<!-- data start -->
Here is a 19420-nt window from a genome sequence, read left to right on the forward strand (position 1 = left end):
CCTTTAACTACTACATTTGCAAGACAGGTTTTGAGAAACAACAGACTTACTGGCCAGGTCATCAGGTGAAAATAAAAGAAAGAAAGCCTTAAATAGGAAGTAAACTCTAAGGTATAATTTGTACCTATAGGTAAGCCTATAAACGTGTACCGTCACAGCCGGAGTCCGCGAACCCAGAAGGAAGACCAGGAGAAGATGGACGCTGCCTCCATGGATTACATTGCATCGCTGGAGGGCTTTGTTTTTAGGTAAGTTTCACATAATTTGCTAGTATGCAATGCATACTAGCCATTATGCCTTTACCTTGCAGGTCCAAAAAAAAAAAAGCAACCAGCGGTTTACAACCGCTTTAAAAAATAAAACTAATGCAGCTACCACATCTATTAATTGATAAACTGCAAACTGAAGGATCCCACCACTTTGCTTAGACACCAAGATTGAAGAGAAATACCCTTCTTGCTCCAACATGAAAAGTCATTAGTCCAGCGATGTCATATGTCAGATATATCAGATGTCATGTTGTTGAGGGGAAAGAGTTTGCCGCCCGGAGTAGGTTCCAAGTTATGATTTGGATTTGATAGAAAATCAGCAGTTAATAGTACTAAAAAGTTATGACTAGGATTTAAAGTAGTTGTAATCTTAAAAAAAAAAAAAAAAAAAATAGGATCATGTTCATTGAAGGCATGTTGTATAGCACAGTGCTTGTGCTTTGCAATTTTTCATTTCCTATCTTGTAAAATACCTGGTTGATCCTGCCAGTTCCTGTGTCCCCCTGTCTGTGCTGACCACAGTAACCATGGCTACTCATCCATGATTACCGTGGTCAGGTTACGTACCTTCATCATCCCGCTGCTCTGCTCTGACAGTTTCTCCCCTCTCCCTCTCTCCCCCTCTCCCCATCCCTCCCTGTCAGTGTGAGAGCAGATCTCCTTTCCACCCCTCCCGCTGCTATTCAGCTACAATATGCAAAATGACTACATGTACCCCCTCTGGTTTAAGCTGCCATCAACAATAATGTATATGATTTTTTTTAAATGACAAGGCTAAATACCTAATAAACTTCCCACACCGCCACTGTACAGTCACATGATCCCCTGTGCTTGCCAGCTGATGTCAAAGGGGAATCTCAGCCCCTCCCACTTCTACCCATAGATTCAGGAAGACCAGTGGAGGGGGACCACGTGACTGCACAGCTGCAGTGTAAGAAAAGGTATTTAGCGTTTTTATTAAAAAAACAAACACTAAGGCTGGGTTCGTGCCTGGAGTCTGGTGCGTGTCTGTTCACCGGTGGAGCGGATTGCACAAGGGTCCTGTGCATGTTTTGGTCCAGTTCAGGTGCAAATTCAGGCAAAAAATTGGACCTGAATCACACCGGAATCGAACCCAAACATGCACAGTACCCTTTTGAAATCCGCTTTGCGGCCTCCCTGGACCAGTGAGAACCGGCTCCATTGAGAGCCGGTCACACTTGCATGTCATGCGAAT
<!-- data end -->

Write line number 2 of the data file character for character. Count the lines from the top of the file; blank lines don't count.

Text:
CCTTTAACTACTACATTTGCAAGACAGGTTTTGAGAAACAACAGACTTACTGGCCAGGTCATCAGGTGAAAATAAAAGAAAGAAAGCCTTAAATAGGAAGTAAACTCTAAGGTATAATTTGTACCTATAGGTAAGCCTATAAACGTGTACCGTCACAGCCGGAGTCCGCGAACCCAGAAGGAAGACCAGGAGAAGATGGACGCTGCCTCCATGGATTACATTGCATCGCTGGAGGGCTTTGTTTTTAGGTAAGTTTCACATAATTTGCTAGTATGCAATGCATACTAGCCATTATGCCTTTACCTTGCAGGTCCAAAAAAAAAAAAGCAACCAGCGGTTTACAACCGCTTTAAAAAATAAAACTAATGCAGCTACCACATCTATTAATTGATAAACTGCAAACTGAAGGATCCCACCACTTTGCTTAGACACCAAGATTGAAGAGAAATACCCTTCTTGCTCCAACATGAAAAGTCATTAGTCCAGCGATGTCATATGTCAGATATATCAGATGTCATGTTGTTGAGGGGAAAGAGTTTGCCGCCCGGAGTAGGTTCCAAGTTATGATTTGGATTTGATAGAAAATCAGCAGTTAATAGTACTAAAAAGTTATGACTAGGATTTAAAGTAGTTGTAATCTTAAAAAAAAAAAAAAAAAAAATAGGATCATGTTCATTGAAGGCATGTTGTATAGCACAGTGCTTGTGCTTTGCAATTTTTCATTTCCTATCTTGTAAAATACCTGGTTGATCCTGCCAGTTCCTGTGTCCCCCTGTCTGTGCTGACCACAGTAACCATGGCTACTCATCCATGATTACCGTGGTCAGGTTACGTACCTTCATCATCCCGCTGCTCTGCTCTGACAGTTTCTCCCCTCTCCCTCTCTCCCCCTCTCCCCATCCCTCCCTGTCAGTGTGAGAGCAGATCTCCTTTCCACCCCTCCCGCTGCTATTCAGCTACAATATGCAAAATGACTACATGTACCCCCTCTGGTTTAAGCTGCCATCAACAATAATGTATATGATTTTTTTTAAATGACAAGGCTAAATACCTAATAAACTTCCCACACCGCCACTGTACAGTCACATGATCCCCTGTGCTTGCCAGCTGATGTCAAAGGGGAATCTCAGCCCCTCCCACTTCTACCCATAGATTCAGGAAGACCAGTGGAGGGGGACCACGTGACTGCACAGCTGCAGTGTAAGAAAAGGTATTTAGCGTTTTTATTAAAAAAACAAACACTAAGGCTGGGTTCGTGCCTGGAGTCTGGTGCGTGTCTGTTCACCGGTGGAGCGGATTGCACAAGGGTCCTGTGCATGTTTTGGTCCAGTTCAGGTGCAAATTCAGGCAAAAAATTGGACCTGAATCACACCGGAATCGAACCCAAACATGCACAGTACCCTTTTGAAATCCGCTTTGCGGCCTCCCTGGACCAGTGAGAACCGGCTCCATTGAGAGCCGGTCACACTTGCATGTCATGCGAAT